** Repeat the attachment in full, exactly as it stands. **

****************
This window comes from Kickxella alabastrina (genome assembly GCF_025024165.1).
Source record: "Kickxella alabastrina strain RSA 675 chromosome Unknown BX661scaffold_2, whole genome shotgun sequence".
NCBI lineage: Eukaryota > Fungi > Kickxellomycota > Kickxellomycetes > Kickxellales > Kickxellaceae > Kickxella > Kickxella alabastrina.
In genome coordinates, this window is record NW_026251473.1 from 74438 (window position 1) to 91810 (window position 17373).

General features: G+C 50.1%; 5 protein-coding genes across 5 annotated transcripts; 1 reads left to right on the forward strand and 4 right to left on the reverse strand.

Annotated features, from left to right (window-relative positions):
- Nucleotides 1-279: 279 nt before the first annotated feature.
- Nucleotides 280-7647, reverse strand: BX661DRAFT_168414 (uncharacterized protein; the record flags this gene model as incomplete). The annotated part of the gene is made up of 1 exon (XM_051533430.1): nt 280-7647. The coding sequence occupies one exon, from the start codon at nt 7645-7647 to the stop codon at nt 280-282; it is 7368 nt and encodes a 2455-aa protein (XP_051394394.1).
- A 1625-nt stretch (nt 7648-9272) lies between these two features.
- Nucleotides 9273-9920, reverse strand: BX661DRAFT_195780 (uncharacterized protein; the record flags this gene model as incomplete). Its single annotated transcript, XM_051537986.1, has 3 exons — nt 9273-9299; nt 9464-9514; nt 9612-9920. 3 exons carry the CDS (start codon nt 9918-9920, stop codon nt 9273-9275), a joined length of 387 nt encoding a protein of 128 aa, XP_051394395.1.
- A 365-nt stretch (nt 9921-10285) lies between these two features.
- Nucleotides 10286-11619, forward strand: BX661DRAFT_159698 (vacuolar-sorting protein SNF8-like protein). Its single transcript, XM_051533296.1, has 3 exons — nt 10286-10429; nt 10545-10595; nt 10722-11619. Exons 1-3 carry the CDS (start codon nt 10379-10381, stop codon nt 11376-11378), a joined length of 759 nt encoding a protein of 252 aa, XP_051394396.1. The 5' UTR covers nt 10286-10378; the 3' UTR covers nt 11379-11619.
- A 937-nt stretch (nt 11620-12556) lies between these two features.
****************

This window comes from Kickxella alabastrina (genome assembly GCF_025024165.1).
Source record: "Kickxella alabastrina strain RSA 675 chromosome Unknown BX661scaffold_2, whole genome shotgun sequence".
NCBI lineage: Eukaryota > Fungi > Kickxellomycota > Kickxellomycetes > Kickxellales > Kickxellaceae > Kickxella > Kickxella alabastrina.
In genome coordinates, this window is record NW_026251473.1 from 74438 (window position 1) to 91810 (window position 17373).

General features: G+C 50.1%; 5 protein-coding genes across 5 annotated transcripts; 1 reads left to right on the forward strand and 4 right to left on the reverse strand.

Annotated features, from left to right (window-relative positions):
- Nucleotides 1-279: 279 nt before the first annotated feature.
- Nucleotides 280-7647, reverse strand: BX661DRAFT_168414 (uncharacterized protein; the record flags this gene model as incomplete). The annotated part of the gene is made up of 1 exon (XM_051533430.1): nt 280-7647. The coding sequence occupies one exon, from the start codon at nt 7645-7647 to the stop codon at nt 280-282; it is 7368 nt and encodes a 2455-aa protein (XP_051394394.1).
- A 1625-nt stretch (nt 7648-9272) lies between these two features.
- Nucleotides 9273-9920, reverse strand: BX661DRAFT_195780 (uncharacterized protein; the record flags this gene model as incomplete). Its single annotated transcript, XM_051537986.1, has 3 exons — nt 9273-9299; nt 9464-9514; nt 9612-9920. 3 exons carry the CDS (start codon nt 9918-9920, stop codon nt 9273-9275), a joined length of 387 nt encoding a protein of 128 aa, XP_051394395.1.
- A 365-nt stretch (nt 9921-10285) lies between these two features.
- Nucleotides 10286-11619, forward strand: BX661DRAFT_159698 (vacuolar-sorting protein SNF8-like protein). Its single transcript, XM_051533296.1, has 3 exons — nt 10286-10429; nt 10545-10595; nt 10722-11619. Exons 1-3 carry the CDS (start codon nt 10379-10381, stop codon nt 11376-11378), a joined length of 759 nt encoding a protein of 252 aa, XP_051394396.1. The 5' UTR covers nt 10286-10378; the 3' UTR covers nt 11379-11619.
- A 937-nt stretch (nt 11620-12556) lies between these two features.